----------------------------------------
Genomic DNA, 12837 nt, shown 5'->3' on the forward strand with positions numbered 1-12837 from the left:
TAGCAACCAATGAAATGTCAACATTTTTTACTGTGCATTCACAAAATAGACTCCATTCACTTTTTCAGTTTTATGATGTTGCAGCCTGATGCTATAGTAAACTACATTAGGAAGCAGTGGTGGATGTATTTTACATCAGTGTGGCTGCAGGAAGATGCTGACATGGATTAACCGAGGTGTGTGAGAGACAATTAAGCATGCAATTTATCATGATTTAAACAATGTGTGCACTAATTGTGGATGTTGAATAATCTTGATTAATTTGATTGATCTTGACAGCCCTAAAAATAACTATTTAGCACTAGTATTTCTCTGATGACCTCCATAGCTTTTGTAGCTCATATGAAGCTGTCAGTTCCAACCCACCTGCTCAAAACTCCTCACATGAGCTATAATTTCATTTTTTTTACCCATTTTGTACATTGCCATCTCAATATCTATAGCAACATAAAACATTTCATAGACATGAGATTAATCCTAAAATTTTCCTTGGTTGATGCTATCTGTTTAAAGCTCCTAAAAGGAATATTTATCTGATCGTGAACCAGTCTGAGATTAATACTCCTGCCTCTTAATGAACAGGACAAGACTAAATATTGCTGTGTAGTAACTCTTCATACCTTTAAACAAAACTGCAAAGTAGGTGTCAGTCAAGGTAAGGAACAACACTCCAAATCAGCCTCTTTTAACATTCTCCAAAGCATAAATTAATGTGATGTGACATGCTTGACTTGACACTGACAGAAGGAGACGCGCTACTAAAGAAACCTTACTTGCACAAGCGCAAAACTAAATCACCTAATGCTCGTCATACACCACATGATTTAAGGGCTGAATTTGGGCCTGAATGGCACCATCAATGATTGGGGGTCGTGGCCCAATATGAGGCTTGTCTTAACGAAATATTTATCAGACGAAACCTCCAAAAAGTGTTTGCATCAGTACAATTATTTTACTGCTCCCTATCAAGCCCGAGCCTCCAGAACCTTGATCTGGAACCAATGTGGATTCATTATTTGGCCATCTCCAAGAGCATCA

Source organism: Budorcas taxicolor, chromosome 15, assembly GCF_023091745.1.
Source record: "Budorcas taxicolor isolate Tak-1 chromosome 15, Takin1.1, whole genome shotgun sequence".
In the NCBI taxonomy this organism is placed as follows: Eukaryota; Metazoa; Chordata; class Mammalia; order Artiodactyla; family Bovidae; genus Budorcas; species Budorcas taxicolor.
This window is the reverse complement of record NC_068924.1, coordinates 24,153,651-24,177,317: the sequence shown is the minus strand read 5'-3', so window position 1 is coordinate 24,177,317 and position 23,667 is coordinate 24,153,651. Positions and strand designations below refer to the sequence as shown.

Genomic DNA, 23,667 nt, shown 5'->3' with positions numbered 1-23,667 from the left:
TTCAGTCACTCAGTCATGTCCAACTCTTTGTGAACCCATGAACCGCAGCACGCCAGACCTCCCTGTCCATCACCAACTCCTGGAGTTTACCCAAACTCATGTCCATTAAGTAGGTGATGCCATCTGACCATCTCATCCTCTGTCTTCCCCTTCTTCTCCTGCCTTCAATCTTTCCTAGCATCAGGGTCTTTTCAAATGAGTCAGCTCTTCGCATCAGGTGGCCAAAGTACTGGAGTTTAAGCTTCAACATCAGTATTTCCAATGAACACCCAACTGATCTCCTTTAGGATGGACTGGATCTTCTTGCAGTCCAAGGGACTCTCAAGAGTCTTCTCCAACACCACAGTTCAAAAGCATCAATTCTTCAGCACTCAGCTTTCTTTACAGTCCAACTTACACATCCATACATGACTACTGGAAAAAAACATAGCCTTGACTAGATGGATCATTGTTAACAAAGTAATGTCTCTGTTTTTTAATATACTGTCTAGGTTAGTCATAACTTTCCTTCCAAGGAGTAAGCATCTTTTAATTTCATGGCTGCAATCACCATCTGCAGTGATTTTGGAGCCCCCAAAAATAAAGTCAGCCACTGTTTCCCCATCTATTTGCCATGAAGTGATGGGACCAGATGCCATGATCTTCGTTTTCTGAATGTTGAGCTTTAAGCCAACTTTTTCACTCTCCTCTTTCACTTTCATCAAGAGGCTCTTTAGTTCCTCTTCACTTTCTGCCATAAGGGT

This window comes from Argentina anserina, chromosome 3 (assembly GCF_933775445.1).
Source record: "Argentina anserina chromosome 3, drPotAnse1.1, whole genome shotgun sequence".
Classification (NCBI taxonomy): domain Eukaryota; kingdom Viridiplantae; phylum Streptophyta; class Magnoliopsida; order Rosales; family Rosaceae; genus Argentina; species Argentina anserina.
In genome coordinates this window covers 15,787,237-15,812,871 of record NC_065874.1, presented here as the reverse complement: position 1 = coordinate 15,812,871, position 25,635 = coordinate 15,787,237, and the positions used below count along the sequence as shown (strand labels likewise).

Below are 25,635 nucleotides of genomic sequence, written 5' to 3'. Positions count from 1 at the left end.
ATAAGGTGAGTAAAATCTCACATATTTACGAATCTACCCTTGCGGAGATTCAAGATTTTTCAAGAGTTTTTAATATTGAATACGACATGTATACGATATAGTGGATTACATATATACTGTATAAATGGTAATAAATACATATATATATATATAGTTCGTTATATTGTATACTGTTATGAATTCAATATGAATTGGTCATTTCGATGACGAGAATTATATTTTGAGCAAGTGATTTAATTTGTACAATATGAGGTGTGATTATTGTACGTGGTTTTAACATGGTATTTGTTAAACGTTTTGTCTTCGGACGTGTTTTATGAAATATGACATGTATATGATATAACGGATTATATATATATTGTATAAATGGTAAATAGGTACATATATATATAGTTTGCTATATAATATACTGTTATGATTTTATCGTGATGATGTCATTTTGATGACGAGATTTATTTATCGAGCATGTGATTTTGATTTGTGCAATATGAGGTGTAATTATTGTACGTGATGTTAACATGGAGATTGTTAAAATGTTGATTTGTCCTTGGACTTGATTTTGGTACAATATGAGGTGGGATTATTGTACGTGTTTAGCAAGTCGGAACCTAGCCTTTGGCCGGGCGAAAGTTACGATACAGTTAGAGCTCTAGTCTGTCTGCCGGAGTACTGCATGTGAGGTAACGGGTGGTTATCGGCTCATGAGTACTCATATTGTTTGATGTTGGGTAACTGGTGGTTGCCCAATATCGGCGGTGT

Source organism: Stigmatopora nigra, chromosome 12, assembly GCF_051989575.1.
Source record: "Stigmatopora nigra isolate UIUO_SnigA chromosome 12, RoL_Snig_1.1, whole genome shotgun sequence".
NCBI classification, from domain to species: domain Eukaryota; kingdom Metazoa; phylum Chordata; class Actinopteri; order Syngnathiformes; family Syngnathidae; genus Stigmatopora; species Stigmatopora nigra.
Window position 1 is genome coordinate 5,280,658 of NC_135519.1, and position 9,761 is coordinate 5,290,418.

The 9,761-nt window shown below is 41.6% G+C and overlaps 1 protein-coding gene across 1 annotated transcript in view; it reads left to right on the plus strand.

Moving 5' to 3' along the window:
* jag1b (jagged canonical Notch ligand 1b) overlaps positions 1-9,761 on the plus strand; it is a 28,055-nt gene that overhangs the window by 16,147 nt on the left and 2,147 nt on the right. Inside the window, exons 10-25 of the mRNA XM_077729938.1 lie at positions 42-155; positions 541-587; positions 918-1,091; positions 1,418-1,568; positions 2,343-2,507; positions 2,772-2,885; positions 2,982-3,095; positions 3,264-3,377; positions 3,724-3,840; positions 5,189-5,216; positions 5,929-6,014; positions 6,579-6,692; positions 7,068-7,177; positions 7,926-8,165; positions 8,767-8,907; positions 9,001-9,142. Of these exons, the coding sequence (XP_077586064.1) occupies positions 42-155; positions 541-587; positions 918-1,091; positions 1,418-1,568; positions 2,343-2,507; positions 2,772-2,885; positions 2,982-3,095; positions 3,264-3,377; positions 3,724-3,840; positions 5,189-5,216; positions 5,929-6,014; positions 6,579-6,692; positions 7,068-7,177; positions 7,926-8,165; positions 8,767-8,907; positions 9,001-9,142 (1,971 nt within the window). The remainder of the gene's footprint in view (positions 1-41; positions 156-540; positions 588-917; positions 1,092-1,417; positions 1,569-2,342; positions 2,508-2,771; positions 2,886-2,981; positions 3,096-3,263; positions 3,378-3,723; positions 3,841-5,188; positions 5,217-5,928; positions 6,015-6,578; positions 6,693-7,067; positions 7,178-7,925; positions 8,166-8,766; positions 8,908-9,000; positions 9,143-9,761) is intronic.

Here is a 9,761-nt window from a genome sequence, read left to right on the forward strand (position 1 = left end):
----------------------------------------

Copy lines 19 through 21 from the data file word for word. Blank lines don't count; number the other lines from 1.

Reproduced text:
The 9,761-nt window shown below is 41.6% G+C and overlaps 1 protein-coding gene across 1 annotated transcript in view; it reads left to right on the plus strand.

Moving 5' to 3' along the window:
* jag1b (jagged canonical Notch ligand 1b) overlaps positions 1-9,761 on the plus strand; it is a 28,055-nt gene that overhangs the window by 16,147 nt on the left and 2,147 nt on the right. Inside the window, exons 10-25 of the mRNA XM_077729938.1 lie at positions 42-155; positions 541-587; positions 918-1,091; positions 1,418-1,568; positions 2,343-2,507; positions 2,772-2,885; positions 2,982-3,095; positions 3,264-3,377; positions 3,724-3,840; positions 5,189-5,216; positions 5,929-6,014; positions 6,579-6,692; positions 7,068-7,177; positions 7,926-8,165; positions 8,767-8,907; positions 9,001-9,142. Of these exons, the coding sequence (XP_077586064.1) occupies positions 42-155; positions 541-587; positions 918-1,091; positions 1,418-1,568; positions 2,343-2,507; positions 2,772-2,885; positions 2,982-3,095; positions 3,264-3,377; positions 3,724-3,840; positions 5,189-5,216; positions 5,929-6,014; positions 6,579-6,692; positions 7,068-7,177; positions 7,926-8,165; positions 8,767-8,907; positions 9,001-9,142 (1,971 nt within the window). The remainder of the gene's footprint in view (positions 1-41; positions 156-540; positions 588-917; positions 1,092-1,417; positions 1,569-2,342; positions 2,508-2,771; positions 2,886-2,981; positions 3,096-3,263; positions 3,378-3,723; positions 3,841-5,188; positions 5,217-5,928; positions 6,015-6,578; positions 6,693-7,067; positions 7,178-7,925; positions 8,166-8,766; positions 8,908-9,000; positions 9,143-9,761) is intronic.